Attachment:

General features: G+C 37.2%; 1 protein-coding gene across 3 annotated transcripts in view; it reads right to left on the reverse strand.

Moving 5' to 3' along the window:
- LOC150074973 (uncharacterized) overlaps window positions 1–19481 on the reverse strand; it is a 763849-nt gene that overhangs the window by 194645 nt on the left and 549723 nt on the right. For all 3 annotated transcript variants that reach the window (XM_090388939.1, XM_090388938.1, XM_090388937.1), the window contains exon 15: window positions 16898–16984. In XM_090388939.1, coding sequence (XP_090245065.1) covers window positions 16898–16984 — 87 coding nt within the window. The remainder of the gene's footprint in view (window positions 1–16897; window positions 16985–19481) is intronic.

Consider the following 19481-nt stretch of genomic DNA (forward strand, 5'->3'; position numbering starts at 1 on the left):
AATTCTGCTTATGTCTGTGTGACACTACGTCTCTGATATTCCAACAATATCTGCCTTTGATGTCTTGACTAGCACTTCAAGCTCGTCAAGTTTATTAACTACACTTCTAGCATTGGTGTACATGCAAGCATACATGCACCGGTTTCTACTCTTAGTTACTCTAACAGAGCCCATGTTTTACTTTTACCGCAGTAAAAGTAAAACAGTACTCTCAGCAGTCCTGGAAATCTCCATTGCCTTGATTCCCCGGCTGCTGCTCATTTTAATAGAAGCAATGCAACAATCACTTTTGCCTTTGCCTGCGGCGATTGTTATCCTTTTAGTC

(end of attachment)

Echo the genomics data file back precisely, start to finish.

General features: G+C 37.2%; 1 protein-coding gene across 3 annotated transcripts in view; it reads right to left on the reverse strand.

Moving 5' to 3' along the window:
- LOC150074973 (uncharacterized) overlaps window positions 1–19481 on the reverse strand; it is a 763849-nt gene that overhangs the window by 194645 nt on the left and 549723 nt on the right. For all 3 annotated transcript variants that reach the window (XM_090388939.1, XM_090388938.1, XM_090388937.1), the window contains exon 15: window positions 16898–16984. In XM_090388939.1, coding sequence (XP_090245065.1) covers window positions 16898–16984 — 87 coding nt within the window. The remainder of the gene's footprint in view (window positions 1–16897; window positions 16985–19481) is intronic.

Consider the following 19481-nt stretch of genomic DNA (forward strand, 5'->3'; position numbering starts at 1 on the left):
AATTCTGCTTATGTCTGTGTGACACTACGTCTCTGATATTCCAACAATATCTGCCTTTGATGTCTTGACTAGCACTTCAAGCTCGTCAAGTTTATTAACTACACTTCTAGCATTGGTGTACATGCAAGCATACATGCACCGGTTTCTACTCTTAGTTACTCTAACAGAGCCCATGTTTTACTTTTACCGCAGTAAAAGTAAAACAGTACTCTCAGCAGTCCTGGAAATCTCCATTGCCTTGATTCCCCGGCTGCTGCTCATTTTAATAGAAGCAATGCAACAATCACTTTTGCCTTTGCCTGCGGCGATTGTTATCCTTTTAGTC